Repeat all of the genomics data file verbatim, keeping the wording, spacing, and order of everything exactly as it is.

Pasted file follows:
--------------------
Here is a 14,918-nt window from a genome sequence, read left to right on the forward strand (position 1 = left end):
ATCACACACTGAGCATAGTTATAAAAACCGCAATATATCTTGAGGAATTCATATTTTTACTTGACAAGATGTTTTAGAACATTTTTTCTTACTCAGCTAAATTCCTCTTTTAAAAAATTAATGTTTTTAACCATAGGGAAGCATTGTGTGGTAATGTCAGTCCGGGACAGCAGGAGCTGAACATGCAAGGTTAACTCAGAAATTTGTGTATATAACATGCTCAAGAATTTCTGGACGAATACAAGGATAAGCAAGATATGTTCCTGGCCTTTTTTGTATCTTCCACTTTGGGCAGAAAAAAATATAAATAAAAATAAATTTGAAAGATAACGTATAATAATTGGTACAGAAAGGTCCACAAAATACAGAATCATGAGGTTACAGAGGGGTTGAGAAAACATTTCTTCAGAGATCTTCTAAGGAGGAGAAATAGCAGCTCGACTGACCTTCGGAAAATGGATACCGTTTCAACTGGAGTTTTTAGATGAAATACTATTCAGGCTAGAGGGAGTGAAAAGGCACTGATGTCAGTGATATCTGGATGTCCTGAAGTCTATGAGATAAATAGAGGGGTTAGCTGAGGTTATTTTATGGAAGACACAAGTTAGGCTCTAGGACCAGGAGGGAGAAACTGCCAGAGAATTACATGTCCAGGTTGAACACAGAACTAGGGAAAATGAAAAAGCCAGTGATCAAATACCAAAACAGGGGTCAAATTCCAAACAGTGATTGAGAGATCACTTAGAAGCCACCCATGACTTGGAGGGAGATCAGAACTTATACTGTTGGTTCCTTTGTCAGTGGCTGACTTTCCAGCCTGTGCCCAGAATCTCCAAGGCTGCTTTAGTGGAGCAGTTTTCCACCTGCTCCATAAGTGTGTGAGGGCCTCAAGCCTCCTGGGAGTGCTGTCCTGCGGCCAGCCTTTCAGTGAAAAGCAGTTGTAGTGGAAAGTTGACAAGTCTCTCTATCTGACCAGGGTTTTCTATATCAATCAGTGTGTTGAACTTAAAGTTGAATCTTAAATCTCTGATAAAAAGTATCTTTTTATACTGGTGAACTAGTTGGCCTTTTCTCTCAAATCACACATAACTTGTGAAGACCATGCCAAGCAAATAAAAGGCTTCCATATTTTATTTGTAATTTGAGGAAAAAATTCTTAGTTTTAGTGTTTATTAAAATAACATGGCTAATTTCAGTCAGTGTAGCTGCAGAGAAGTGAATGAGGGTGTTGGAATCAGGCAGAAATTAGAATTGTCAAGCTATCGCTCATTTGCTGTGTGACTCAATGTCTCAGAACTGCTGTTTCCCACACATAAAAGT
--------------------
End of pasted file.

Here is a 14,918-nt window from a genome sequence, read left to right on the forward strand (position 1 = left end):
ATCACACACTGAGCATAGTTATAAAAACCGCAATATATCTTGAGGAATTCATATTTTTACTTGACAAGATGTTTTAGAACATTTTTTCTTACTCAGCTAAATTCCTCTTTTAAAAAATTAATGTTTTTAACCATAGGGAAGCATTGTGTGGTAATGTCAGTCCGGGACAGCAGGAGCTGAACATGCAAGGTTAACTCAGAAATTTGTGTATATAACATGCTCAAGAATTTCTGGACGAATACAAGGATAAGCAAGATATGTTCCTGGCCTTTTTTGTATCTTCCACTTTGGGCAGAAAAAAATATAAATAAAAATAAATTTGAAAGATAACGTATAATAATTGGTACAGAAAGGTCCACAAAATACAGAATCATGAGGTTACAGAGGGGTTGAGAAAACATTTCTTCAGAGATCTTCTAAGGAGGAGAAATAGCAGCTCGACTGACCTTCGGAAAATGGATACCGTTTCAACTGGAGTTTTTAGATGAAATACTATTCAGGCTAGAGGGAGTGAAAAGGCACTGATGTCAGTGATATCTGGATGTCCTGAAGTCTATGAGATAAATAGAGGGGTTAGCTGAGGTTATTTTATGGAAGACACAAGTTAGGCTCTAGGACCAGGAGGGAGAAACTGCCAGAGAATTACATGTCCAGGTTGAACACAGAACTAGGGAAAATGAAAAAGCCAGTGATCAAATACCAAAACAGGGGTCAAATTCCAAACAGTGATTGAGAGATCACTTAGAAGCCACCCATGACTTGGAGGGAGATCAGAACTTATACTGTTGGTTCCTTTGTCAGTGGCTGACTTTCCAGCCTGTGCCCAGAATCTCCAAGGCTGCTTTAGTGGAGCAGTTTTCCACCTGCTCCATAAGTGTGTGAGGGCCTCAAGCCTCCTGGGAGTGCTGTCCTGCGGCCAGCCTTTCAGTGAAAAGCAGTTGTAGTGGAAAGTTGACAAGTCTCTCTATCTGACCAGGGTTTTCTATATCAATCAGTGTGTTGAACTTAAAGTTGAATCTTAAATCTCTGATAAAAAGTATCTTTTTATACTGGTGAACTAGTTGGCCTTTTCTCTCAAATCACACATAACTTGTGAAGACCATGCCAAGCAAATAAAAGGCTTCCATATTTTATTTGTAATTTGAGGAAAAAATTCTTAGTTTTAGTGTTTATTAAAATAACATGGCTAATTTCAGTCAGTGTAGCTGCAGAGAAGTGAATGAGGGTGTTGGAATCAGGCAGAAATTAGAATTGTCAAGCTATCGCTCATTTGCTGTGTGACTCAATGTCTCAGAACTGCTGTTTCCCACACATAAAAGT